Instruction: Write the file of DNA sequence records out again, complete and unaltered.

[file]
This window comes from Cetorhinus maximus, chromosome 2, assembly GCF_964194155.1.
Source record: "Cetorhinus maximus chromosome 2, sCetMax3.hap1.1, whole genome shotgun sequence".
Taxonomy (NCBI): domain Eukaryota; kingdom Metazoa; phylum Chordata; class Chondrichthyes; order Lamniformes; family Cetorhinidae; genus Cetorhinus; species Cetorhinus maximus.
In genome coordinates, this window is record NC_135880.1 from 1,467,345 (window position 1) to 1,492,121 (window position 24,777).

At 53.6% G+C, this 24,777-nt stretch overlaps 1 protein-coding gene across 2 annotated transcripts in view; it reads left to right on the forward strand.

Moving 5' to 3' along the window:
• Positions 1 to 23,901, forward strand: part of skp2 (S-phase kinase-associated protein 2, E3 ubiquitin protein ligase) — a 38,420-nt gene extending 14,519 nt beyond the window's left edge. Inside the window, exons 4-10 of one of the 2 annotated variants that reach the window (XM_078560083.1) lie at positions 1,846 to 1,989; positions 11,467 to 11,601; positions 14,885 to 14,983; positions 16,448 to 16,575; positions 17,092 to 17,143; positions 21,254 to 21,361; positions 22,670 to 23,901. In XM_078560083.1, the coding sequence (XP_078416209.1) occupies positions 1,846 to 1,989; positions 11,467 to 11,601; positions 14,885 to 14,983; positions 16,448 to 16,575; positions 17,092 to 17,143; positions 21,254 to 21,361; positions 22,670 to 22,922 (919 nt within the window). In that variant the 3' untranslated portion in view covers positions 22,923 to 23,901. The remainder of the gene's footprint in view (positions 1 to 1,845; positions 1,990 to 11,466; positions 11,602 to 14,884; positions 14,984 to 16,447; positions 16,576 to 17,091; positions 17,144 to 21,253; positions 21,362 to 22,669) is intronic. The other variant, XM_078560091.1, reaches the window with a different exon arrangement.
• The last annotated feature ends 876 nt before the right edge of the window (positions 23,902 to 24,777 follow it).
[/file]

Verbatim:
This window comes from Cetorhinus maximus, chromosome 2, assembly GCF_964194155.1.
Source record: "Cetorhinus maximus chromosome 2, sCetMax3.hap1.1, whole genome shotgun sequence".
Taxonomy (NCBI): domain Eukaryota; kingdom Metazoa; phylum Chordata; class Chondrichthyes; order Lamniformes; family Cetorhinidae; genus Cetorhinus; species Cetorhinus maximus.
In genome coordinates, this window is record NC_135880.1 from 1,467,345 (window position 1) to 1,492,121 (window position 24,777).

At 53.6% G+C, this 24,777-nt stretch overlaps 1 protein-coding gene across 2 annotated transcripts in view; it reads left to right on the forward strand.

Moving 5' to 3' along the window:
• Positions 1 to 23,901, forward strand: part of skp2 (S-phase kinase-associated protein 2, E3 ubiquitin protein ligase) — a 38,420-nt gene extending 14,519 nt beyond the window's left edge. Inside the window, exons 4-10 of one of the 2 annotated variants that reach the window (XM_078560083.1) lie at positions 1,846 to 1,989; positions 11,467 to 11,601; positions 14,885 to 14,983; positions 16,448 to 16,575; positions 17,092 to 17,143; positions 21,254 to 21,361; positions 22,670 to 23,901. In XM_078560083.1, the coding sequence (XP_078416209.1) occupies positions 1,846 to 1,989; positions 11,467 to 11,601; positions 14,885 to 14,983; positions 16,448 to 16,575; positions 17,092 to 17,143; positions 21,254 to 21,361; positions 22,670 to 22,922 (919 nt within the window). In that variant the 3' untranslated portion in view covers positions 22,923 to 23,901. The remainder of the gene's footprint in view (positions 1 to 1,845; positions 1,990 to 11,466; positions 11,602 to 14,884; positions 14,984 to 16,447; positions 16,576 to 17,091; positions 17,144 to 21,253; positions 21,362 to 22,669) is intronic. The other variant, XM_078560091.1, reaches the window with a different exon arrangement.
• The last annotated feature ends 876 nt before the right edge of the window (positions 23,902 to 24,777 follow it).